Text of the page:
Wednesday, July 18, 2007

Hailey rink proposal remains on ice

Environmental concerns put plan in doubt

Express Staff Writer

Graphic Courtesy Hailey Ice Plans for a new skating rink at Lyons Park in Hailey are on ice for the time being while proponents consider undertaking an environmental study on the proposed site, an old city trash dump.

Despite vocal support from valley residents, the future of a proposed new ice rink in the south valley remains uncertain.

At a meeting on Thursday, July 12, Blaine County Hearing Examiner Christopher Simms said he wasn't ready to grant a conditional-use permit to a group called Hailey Ice and its partner, the city of Hailey, to build an outdoor ice rink at Lion's Park. His decision hinged largely on environmental concerns regarding the proposed site and increased safety for pedestrians.

"Right now it's kind of gloom and doom," said Becki Keefer, parks project coordinator for the city of Hailey.

In an interview after the public hearing, Keefer said the construction of three recommended wells to test for contamination in the ground would cost an estimated $15,000. The county's concern for contamination stems from the fact that Lion's Park sits on the site of a dump closed more than 25 years ago, and that construction of the rink might release remaining toxins into the groundwater and the Big Wood River.

"If the rink is constructed without sampling efforts, as presently proposed, it would not appear to have a significant effect on contaminant migration," wrote Jane Rosen, an environmental engineer with Assessment and Compliance Services, in a report to the county. "However, future development plans may be affected and remediation efforts (if needed) may be more costly."

With the estimated cost of the rink reaching nearly $1 million, according to Hailey Ice board member Chris Benson, the cost of the wells appears a small percentage of the project. However, with large portions of the donations expected to come in the form of labor and materials, the amount for the wells becomes much more significant, especially for the non-profit Hailey Ice, which will have to rely on the benevolence of area residents. In addition, even if the wells were dug, the group is not guaranteed that the project would be approved.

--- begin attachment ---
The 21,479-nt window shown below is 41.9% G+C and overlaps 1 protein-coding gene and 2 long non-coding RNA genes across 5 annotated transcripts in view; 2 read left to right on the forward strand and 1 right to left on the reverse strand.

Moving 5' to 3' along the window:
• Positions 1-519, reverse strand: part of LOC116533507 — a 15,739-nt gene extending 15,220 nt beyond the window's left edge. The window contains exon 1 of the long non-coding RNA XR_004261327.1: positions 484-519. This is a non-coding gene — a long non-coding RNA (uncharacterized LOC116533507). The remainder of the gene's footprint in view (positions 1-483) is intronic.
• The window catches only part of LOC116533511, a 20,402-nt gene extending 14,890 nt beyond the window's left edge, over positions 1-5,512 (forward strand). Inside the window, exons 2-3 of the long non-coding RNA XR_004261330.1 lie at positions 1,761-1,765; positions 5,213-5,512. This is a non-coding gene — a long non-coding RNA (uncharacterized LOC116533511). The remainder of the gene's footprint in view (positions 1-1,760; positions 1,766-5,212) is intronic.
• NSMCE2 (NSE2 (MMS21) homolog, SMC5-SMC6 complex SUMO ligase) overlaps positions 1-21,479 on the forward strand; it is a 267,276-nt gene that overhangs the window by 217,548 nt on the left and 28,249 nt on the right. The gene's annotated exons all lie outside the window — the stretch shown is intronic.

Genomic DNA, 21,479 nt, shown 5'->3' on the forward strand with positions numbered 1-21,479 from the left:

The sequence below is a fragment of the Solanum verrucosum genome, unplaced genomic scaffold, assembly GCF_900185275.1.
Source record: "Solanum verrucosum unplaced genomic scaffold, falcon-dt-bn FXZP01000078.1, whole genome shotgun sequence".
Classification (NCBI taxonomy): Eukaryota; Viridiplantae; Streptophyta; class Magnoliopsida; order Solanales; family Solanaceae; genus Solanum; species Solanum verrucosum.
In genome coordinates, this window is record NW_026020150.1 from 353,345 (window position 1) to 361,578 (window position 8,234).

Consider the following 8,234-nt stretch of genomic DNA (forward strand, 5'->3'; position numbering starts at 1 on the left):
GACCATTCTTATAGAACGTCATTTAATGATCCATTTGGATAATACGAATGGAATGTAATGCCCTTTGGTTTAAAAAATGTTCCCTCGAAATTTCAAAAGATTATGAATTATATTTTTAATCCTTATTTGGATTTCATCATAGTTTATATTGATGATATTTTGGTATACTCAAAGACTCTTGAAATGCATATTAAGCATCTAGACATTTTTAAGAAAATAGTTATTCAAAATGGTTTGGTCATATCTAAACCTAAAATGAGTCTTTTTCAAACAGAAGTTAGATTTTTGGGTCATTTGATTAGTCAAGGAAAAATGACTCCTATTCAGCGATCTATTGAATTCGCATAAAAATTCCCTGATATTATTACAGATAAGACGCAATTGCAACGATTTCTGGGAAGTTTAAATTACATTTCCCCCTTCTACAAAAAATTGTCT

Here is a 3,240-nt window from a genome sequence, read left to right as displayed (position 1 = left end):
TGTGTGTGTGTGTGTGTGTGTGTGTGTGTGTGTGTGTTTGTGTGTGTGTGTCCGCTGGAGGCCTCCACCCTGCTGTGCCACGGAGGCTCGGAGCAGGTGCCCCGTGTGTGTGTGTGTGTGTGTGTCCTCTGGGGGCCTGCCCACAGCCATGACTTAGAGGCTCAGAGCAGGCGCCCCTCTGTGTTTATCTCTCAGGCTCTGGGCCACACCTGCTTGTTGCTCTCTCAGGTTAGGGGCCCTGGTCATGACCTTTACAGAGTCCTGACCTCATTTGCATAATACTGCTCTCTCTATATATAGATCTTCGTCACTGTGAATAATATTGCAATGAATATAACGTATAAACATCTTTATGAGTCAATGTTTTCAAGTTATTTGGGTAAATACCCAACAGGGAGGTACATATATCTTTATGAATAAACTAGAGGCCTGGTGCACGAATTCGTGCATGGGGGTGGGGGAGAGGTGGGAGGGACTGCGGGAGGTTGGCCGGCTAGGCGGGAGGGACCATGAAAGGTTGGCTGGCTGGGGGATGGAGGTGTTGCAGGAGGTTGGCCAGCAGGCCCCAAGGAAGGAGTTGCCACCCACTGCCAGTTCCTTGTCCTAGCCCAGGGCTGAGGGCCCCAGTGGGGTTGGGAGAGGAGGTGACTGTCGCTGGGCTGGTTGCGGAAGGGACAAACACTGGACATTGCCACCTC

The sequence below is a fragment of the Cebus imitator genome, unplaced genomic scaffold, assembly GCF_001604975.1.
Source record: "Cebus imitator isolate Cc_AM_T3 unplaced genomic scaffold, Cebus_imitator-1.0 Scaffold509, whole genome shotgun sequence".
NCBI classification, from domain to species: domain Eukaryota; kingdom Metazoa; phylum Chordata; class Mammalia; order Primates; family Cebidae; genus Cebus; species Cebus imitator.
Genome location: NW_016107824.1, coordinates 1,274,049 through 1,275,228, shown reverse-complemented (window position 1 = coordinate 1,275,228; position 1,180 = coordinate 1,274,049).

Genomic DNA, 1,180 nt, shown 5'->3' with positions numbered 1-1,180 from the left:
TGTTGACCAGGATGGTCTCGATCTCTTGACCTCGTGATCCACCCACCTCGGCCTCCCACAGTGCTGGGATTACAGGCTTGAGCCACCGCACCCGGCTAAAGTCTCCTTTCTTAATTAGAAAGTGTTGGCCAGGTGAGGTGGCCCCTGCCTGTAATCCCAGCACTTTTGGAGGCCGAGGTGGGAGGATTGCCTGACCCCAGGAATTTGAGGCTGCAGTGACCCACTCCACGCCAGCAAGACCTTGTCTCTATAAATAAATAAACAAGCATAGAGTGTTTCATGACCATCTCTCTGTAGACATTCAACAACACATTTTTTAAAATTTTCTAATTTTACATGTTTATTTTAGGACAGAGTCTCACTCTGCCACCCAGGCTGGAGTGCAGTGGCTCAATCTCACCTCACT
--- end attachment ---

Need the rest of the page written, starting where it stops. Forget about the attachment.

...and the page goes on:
"We cannot ignore these concerns despite the overwhelming community support," Simms said in a recent interview. "I remain confident that a conditional-use permit can be issued, but I am in a position of public trust, and it's important to take time and do things properly."

Also looming is the issue of danger to pedestrians, which Simms would like to see mitigated by improvements to the bridge on Croy Creek Road. Simms said that without a proper footpath, an ice-covered bridge would be hazardous for children walking across it at night.

The group also faces a number of less cost-prohibitive requirements, such as providing an architect's rendering and ensuring that the project conforms to the county's dark sky ordinance.

"Hailey Ice is extremely discouraged," Keefer said, adding that she understands it's Simms' responsibility to do an in-depth, risk-versus-benefits analysis.

Keefer said that if the wells and bridge prove too heavy a burden, the group has the option of removing its application to pursue a new site, though she did not indicate where that might be.

Simms continued the public hearing to an undetermined date, waiting for the group to provide him with further details on the project. However, Hailey Ice members expressed doubts that the two largest issues will be resolved before that meeting.

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